Paradox-free time travel is theoretically possible, say researchers


“The past is stubborn,” Stephen King wrote in his book about a man who goes back in time to prevent the Kennedy assassination. “It doesn’t want to be changed. “Turns out King might have been onto something.

Countless sci-fi tales have explored the paradox of what would happen if you did something in the past that endangers the future. Perhaps one of the most famous examples of pop culture is Back to the future, when Marty McFly went back in time and accidentally prevented his parents from meeting, putting his own existence in danger.

But maybe McFly wasn’t in great danger after all. According to a new article by researchers at the University of Queensland, even though time travel was possible, the paradox could not actually exist.

The researchers ran the numbers and determined that even if you make a change in the past, the calendar will essentially correct itself on its own, ensuring that whatever happens to send you back on time will still happen.

“Suppose you have traveled through time, to try to prevent COVID-19 patient zero from being exposed to the virus,” Fabio Costa, a scientist from the University of Queensland, told the press service. university.

“However, if you were to prevent that person from getting infected, it would take away the motivation for you to go back and stop the pandemic in the first place,” said Costa, who co-authored the article with student honors. undergraduate Germain Tobar.

“It’s a paradox – an inconsistency that often leads people to believe that time travel cannot happen in our universe. ”

One variation is known as the ‘grandfather paradox’ – in which a time traveler kills his own grandfather, thereby preventing the birth of the time traveler.

The logical paradox has given researchers a headache, in part because according to Einstein’s general theory of relativity, “closed time-like curves” are possible, theoretically allowing an observer to time travel and d ‘interacting with their past self – and potentially endangering their own existence.

But these researchers say such a paradox wouldn’t necessarily exist, as events would adjust on their own.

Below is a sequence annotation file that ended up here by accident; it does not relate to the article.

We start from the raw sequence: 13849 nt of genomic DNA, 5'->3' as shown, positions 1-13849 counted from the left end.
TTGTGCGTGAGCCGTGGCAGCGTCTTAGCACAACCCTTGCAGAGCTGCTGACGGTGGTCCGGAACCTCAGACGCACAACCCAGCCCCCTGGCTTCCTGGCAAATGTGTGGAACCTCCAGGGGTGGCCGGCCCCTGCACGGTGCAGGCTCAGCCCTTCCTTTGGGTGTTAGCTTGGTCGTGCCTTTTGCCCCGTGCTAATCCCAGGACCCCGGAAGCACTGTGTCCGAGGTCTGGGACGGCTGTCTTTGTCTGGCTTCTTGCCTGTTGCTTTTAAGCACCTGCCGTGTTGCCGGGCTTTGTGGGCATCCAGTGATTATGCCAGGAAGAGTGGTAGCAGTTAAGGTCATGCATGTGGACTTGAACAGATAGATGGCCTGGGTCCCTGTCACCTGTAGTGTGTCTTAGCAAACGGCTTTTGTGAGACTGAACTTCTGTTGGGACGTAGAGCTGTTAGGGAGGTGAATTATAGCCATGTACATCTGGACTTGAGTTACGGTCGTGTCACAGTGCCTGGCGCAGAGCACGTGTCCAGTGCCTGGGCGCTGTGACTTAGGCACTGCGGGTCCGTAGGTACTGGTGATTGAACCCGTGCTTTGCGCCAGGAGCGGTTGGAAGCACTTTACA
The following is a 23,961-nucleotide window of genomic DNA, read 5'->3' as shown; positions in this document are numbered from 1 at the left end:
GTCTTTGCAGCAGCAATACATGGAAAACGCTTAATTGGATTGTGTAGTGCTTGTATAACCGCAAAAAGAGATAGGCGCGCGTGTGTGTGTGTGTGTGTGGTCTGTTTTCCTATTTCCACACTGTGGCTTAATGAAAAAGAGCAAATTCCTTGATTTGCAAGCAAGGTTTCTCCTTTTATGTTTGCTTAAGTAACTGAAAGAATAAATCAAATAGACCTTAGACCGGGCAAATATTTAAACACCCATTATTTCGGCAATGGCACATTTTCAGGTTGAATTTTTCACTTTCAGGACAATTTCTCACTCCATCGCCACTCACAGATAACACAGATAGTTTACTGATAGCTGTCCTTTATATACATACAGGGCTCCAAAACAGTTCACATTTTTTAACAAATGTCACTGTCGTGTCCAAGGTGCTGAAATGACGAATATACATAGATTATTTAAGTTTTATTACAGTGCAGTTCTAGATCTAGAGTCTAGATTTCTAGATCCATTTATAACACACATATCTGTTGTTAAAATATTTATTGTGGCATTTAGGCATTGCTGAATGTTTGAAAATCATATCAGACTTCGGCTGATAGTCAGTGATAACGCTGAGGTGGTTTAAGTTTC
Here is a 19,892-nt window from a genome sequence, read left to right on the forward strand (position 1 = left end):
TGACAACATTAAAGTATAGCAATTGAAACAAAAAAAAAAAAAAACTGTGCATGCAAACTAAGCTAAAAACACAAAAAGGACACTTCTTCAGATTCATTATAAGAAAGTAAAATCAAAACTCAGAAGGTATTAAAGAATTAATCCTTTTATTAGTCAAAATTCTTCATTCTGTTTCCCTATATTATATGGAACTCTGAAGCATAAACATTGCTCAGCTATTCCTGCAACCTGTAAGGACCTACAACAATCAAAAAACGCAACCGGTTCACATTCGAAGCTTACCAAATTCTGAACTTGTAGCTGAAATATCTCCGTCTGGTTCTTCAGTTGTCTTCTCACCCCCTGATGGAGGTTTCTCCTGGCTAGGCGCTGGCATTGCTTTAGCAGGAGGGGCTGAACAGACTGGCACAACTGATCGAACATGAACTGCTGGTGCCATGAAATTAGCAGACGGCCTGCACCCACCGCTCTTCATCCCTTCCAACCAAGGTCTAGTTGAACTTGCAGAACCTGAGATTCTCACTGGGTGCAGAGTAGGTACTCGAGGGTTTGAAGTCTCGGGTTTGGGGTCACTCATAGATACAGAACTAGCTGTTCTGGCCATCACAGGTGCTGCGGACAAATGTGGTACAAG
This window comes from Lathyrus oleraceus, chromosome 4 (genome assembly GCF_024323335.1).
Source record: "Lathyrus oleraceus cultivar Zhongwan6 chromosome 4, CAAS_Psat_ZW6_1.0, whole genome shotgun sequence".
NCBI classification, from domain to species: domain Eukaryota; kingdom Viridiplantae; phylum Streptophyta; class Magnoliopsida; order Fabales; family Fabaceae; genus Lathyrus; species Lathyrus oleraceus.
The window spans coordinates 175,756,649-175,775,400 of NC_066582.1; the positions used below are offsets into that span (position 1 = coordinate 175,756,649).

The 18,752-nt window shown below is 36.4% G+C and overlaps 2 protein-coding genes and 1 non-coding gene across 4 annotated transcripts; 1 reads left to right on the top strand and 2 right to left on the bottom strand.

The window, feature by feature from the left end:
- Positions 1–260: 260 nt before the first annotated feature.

Take the example of the zero coronavirus patient. “You could try to prevent patient zero from becoming infected, but in doing so you would catch the virus and become patient zero, or someone else would,” Tobar told the university’s press service.

In other words, a time traveler could make changes – but the initial result would always find a way to happen. Maybe not the same way it happened in the first timeline; but close enough that the time traveler still exists, and is always motivated to go back in time.

“No matter what you did, the big events would just recalibrate around you,” Tobar said.

The article, “Reversible dynamics with closed time curves and freedom of choice,” was published last week in the peer-reviewed journal Classical and quantum gravity. The results appear consistent with another study on time travel published this summer in the peer-reviewed journal Physical examination letters. This study found that changes made in the past will not drastically change the future.

Best-selling sci-fi author Blake Crouch, who has written extensively on time travel, said the new study appears to support what some time travel tropes have always argued.

“The universe is deterministic, and attempts to modify past event X are meant to be the forces that give birth to past event X,” Crouch told NPR via email. “So the future can affect the past. Or maybe time is just an illusion. But I guess it’s cool that the math checks. “

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